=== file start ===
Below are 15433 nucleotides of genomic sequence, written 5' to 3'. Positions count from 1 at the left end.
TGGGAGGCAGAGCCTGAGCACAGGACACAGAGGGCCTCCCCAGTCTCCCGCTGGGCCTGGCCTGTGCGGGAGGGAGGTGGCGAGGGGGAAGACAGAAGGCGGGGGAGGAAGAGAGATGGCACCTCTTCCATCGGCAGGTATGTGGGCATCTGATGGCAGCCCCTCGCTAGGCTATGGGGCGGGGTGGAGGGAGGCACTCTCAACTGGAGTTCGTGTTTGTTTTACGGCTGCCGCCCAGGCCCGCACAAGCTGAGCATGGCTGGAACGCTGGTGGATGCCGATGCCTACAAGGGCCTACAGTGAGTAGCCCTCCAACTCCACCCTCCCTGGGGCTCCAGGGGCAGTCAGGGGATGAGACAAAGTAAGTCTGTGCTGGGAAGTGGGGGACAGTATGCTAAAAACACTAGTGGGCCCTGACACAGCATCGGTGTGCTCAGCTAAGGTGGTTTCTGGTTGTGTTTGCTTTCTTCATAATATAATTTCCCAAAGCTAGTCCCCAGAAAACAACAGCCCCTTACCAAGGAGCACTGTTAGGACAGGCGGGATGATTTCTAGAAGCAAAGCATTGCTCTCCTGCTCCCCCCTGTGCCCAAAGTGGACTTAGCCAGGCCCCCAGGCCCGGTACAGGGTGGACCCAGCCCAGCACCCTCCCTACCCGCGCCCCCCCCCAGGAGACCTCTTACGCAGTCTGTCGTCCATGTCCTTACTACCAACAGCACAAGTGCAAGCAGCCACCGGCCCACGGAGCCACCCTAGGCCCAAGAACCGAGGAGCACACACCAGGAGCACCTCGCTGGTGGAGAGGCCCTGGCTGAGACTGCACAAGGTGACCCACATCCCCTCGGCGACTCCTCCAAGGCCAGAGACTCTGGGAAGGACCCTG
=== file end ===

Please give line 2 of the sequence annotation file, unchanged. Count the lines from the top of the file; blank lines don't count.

TGGGAGGCAGAGCCTGAGCACAGGACACAGAGGGCCTCCCCAGTCTCCCGCTGGGCCTGGCCTGTGCGGGAGGGAGGTGGCGAGGGGGAAGACAGAAGGCGGGGGAGGAAGAGAGATGGCACCTCTTCCATCGGCAGGTATGTGGGCATCTGATGGCAGCCCCTCGCTAGGCTATGGGGCGGGGTGGAGGGAGGCACTCTCAACTGGAGTTCGTGTTTGTTTTACGGCTGCCGCCCAGGCCCGCACAAGCTGAGCATGGCTGGAACGCTGGTGGATGCCGATGCCTACAAGGGCCTACAGTGAGTAGCCCTCCAACTCCACCCTCCCTGGGGCTCCAGGGGCAGTCAGGGGATGAGACAAAGTAAGTCTGTGCTGGGAAGTGGGGGACAGTATGCTAAAAACACTAGTGGGCCCTGACACAGCATCGGTGTGCTCAGCTAAGGTGGTTTCTGGTTGTGTTTGCTTTCTTCATAATATAATTTCCCAAAGCTAGTCCCCAGAAAACAACAGCCCCTTACCAAGGAGCACTGTTAGGACAGGCGGGATGATTTCTAGAAGCAAAGCATTGCTCTCCTGCTCCCCCCTGTGCCCAAAGTGGACTTAGCCAGGCCCCCAGGCCCGGTACAGGGTGGACCCAGCCCAGCACCCTCCCTACCCGCGCCCCCCCCCAGGAGACCTCTTACGCAGTCTGTCGTCCATGTCCTTACTACCAACAGCACAAGTGCAAGCAGCCACCGGCCCACGGAGCCACCCTAGGCCCAAGAACCGAGGAGCACACACCAGGAGCACCTCGCTGGTGGAGAGGCCCTGGCTGAGACTGCACAAGGTGACCCACATCCCCTCGGCGACTCCTCCAAGGCCAGAGACTCTGGGAAGGACCCTG